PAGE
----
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Terror On Trial
Thinking about Shining Path, and those like them.


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EDITOR’S NOTE: This piece appears in the April 10, 2006, issue of National Review.

Every so often, the world relearns the difficulty of trying a certain kind of monster in court. Nuremberg stands as the eternal example; some people still think they should have been lined up and shot. In The Hague the other day, Milosevic dropped dead, frustrating his prosecutors, and others. Saddam Hussein, of course, continues his judicial theater. Although the judge in the case–currently Raouf Abdel-Rahman–sometimes gets the upper hand. On March 15, Saddam boasted, “I am the head of state.” Judge Abdel-Rahman corrected, “You used to be a head of state. You are a defendant now.”

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A half a world away, Abimael Guzmán is also a defendant. In the roster of 20th-century monsters, he has a place. The difference between Guzmán and Saddam Hussein–and the Nazis and Milosevic and the Rwandan butchers and many others–is that Guzmán never gained power. But in his country, Peru, he managed to kill at least 40,000 people, depending on how you do the accounting. He also wreaked $30 billion in material damage, and left a legacy of fear. Not bad for twelve years’ work, accomplished by a former philosophy professor at a provincial university.

You may have forgotten Guzmán and his movement, Shining Path, but I will inflict some reminding. Abimael Guzmán Reynoso was born in 1934, and his university was in Ayacucho, high up in the Andes. He was a leader in the China-favoring faction of the Peruvian Communist party. In 1970, he christened his movement the “Shining Path of José Carlos Mariátegui,” after the founder of that party.

Guzmán thought of himself as the heir to Marx, Lenin, and Mao. He had no use for the contemporary Soviets, viewing them as soft. The Cubans and the Nicaraguans–the Castroites and the Sandinistas–were laughable pipsqueaks to him. He reviled Deng Xiaoping, for his departures from Mao. The Communists he really admired were the Khmer Rouge, and he shared their totalizing philosophy. Guzmán was openly genocidalist. At its peak, his movement had 10,000 fighters, and these included adolescents. They killed with particular ease and glee.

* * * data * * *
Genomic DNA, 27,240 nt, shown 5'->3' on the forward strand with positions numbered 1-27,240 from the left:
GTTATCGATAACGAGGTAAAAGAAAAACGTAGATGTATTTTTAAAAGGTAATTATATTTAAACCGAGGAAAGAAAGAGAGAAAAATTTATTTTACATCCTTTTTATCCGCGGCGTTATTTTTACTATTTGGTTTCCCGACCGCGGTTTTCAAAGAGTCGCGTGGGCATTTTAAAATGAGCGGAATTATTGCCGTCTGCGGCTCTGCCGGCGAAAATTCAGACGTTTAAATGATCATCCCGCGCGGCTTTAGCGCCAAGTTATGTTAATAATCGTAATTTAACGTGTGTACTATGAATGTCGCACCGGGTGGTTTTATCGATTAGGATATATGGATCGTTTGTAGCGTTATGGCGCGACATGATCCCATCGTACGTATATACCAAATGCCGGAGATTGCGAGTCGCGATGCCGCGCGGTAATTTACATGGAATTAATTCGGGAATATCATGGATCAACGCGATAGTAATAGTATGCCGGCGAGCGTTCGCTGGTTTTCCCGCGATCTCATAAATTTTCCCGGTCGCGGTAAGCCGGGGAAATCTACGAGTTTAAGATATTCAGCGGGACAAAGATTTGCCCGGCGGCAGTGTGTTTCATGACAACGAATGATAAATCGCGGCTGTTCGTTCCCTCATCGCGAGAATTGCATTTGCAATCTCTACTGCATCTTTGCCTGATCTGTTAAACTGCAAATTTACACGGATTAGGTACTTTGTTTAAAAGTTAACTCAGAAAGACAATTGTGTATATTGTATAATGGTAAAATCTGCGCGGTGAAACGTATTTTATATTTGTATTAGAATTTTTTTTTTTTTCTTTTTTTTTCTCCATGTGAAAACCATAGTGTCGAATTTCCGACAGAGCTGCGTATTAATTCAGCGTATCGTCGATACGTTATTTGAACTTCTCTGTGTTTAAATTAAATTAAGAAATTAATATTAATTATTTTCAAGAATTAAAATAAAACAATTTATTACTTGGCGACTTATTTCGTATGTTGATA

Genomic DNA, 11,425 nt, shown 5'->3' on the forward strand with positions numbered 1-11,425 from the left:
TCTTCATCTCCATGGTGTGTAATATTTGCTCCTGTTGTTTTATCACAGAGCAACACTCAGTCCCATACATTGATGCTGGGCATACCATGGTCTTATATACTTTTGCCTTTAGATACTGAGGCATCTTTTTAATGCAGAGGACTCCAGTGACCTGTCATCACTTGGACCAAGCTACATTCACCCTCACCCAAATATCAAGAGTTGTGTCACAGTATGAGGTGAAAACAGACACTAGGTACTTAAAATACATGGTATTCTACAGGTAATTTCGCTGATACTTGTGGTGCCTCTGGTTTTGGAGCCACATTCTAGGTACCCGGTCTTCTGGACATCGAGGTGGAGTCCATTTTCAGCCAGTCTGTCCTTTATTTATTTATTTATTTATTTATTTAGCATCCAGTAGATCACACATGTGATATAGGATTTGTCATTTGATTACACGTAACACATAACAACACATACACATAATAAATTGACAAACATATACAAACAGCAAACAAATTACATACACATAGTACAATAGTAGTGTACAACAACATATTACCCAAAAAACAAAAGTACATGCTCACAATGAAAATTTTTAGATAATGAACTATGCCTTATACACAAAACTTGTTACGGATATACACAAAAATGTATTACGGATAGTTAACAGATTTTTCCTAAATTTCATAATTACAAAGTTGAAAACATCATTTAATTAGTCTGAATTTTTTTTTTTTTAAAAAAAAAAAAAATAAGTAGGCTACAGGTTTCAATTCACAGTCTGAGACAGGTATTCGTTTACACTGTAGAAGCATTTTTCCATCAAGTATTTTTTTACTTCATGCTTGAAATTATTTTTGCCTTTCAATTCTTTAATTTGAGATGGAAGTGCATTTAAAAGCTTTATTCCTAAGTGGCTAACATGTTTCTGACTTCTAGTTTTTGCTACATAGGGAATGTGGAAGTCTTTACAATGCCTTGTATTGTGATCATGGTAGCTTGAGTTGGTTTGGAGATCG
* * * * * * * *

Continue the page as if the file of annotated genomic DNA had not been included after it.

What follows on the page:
Guzmán’s plan was to control the countryside and then strangle the cities, conquering all of Peru through “a river of blood.” The plan was launched in earnest on May 17, 1980, when his forces attacked a polling place in tiny Chuschi. This was deeply significant. Peru was just emerging from more than ten years of dictatorship; democracy was in bud. At Chuschi, Shining Path burned the ballot boxes. They could not tolerate any democratic flowering, because that was not the future they had in mind for Peru.

If you discern a similarity to the current insurgency in Iraq, you are not undiscerning. Indeed, to review the campaign of Shining Path in the 1980s and ’90s is to be struck by many similarities to today’s Iraq.

Shining Path took care to kill all the politicians it could–and all the government officials, and all the voters, and anyone at all who dared participate in the democracy. People refused to run for office, for fear that they or their families would be killed . . .

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